On the already sunny Hvar island, grapes on the south slope receive an additional boost of light from the sun's reflecting of the water. The climate, soil type and shape of vineyards means pesticides aren't necessary to protect the crop, though the rough terrain means harvesting must be done manually.

While much of Croatia's wine production is consumed domestically, the wines of Zlatan Otok are available across parts of Europe and through a distributor in New Jersey. They have also been negotiating a deal to bring their wines to Trader Joe's. 

Of course, nothing beats enjoying a glass on Croatia's most beautiful island.


Saturday, June 28, 2014

Marking 100 Years Since The Trigger of WWI

Site of the assassination and new museum devoted to the story.

Today marks the 100th anniversary since Bosnian Serb Gavrilo Princip shot Archduke Franz Ferdinand, heir to the Austro-Hungarian throne, and his wife in Sarajevo.  Little did the teenager know his shot would plunge Europe, and indeed the world, into war, crumbling empires and laying the foundation for a century of conflicts in Europe and the Middle East. 

Opinions differ on the role Princip played in the war, with Serbs considering him a national hero as opposed to the terrorist label he typically receives. It's just one example of the tensions that still remain in Bosnia following the Dayton Accord that ended the "ethnic cleansing" of Bosniaks. 

Check out the BBC's 10 Interpretations of who started World War I here.

Friday, June 27, 2014

Along the Croatian Coast

iPhone shots along Croatia's Dalmatian Coast

Old port at Hvar, the largest town on the island of the same name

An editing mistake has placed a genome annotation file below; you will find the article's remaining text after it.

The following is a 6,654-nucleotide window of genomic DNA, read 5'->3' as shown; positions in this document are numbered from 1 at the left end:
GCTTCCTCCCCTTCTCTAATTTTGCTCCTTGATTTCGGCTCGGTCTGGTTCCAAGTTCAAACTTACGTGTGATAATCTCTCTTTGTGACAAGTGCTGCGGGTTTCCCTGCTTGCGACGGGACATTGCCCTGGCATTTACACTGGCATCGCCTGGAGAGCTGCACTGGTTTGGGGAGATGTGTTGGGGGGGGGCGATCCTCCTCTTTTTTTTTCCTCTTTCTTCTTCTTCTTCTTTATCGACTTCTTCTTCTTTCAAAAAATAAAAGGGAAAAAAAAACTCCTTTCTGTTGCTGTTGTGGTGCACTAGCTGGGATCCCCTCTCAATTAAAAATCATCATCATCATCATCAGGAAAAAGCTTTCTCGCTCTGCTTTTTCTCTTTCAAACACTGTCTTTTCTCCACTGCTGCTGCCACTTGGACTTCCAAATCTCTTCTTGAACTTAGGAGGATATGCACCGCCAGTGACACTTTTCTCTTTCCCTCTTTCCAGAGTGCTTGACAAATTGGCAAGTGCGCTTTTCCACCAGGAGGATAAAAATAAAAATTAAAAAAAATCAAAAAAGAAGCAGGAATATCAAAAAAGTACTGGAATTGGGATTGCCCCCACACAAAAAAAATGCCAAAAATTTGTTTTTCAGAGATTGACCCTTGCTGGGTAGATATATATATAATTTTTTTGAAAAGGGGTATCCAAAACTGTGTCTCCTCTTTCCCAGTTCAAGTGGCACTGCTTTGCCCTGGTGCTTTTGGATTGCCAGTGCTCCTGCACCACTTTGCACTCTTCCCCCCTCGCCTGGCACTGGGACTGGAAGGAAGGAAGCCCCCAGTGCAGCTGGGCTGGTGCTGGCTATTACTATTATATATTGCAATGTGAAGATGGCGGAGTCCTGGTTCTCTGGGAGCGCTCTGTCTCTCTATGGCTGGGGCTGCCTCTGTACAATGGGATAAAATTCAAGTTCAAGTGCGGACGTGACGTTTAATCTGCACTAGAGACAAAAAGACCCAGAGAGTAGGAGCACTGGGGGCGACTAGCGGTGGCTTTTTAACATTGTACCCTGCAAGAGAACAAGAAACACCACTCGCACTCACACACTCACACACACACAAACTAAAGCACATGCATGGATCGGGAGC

After flying into Split and taking a brief look through the old town, I boarded
a ferry bound for the island of Hvar for two nights.

 Sunset on Hvar 

Church in old town Korcula

One of seven delicious courses at Vila Koruna, Mali Ston

 View of the Adriatic from Hotel Rixos Libertas, Dubrovnik

  A cable car takes visitors up the mountain for an incredible view of Dubrovnik

Friday, June 13, 2014

Hotel 25hours Berlin Bikini: Stylish City West

I love the 25hours brand. Each one is unique, stylish and incorporates some aspect of the city in their design. Their new location at the renovated Bikini Haus with rooms overlooking the zoo is helping to reinvigorate Berlin's City West after two decades of (understandable) focus on the former East Berlin.

Now, Berlin has no shortage of great places to stay for all types of budgets, from the famous luxury Hotel Adlon (site of Michael Jackson's baby dangling episode) to a pension in the former home of a silent film star. I've twice stayed in private apartments so I could, at least temporarily, live like a Berliner. So, why here and why 25hours?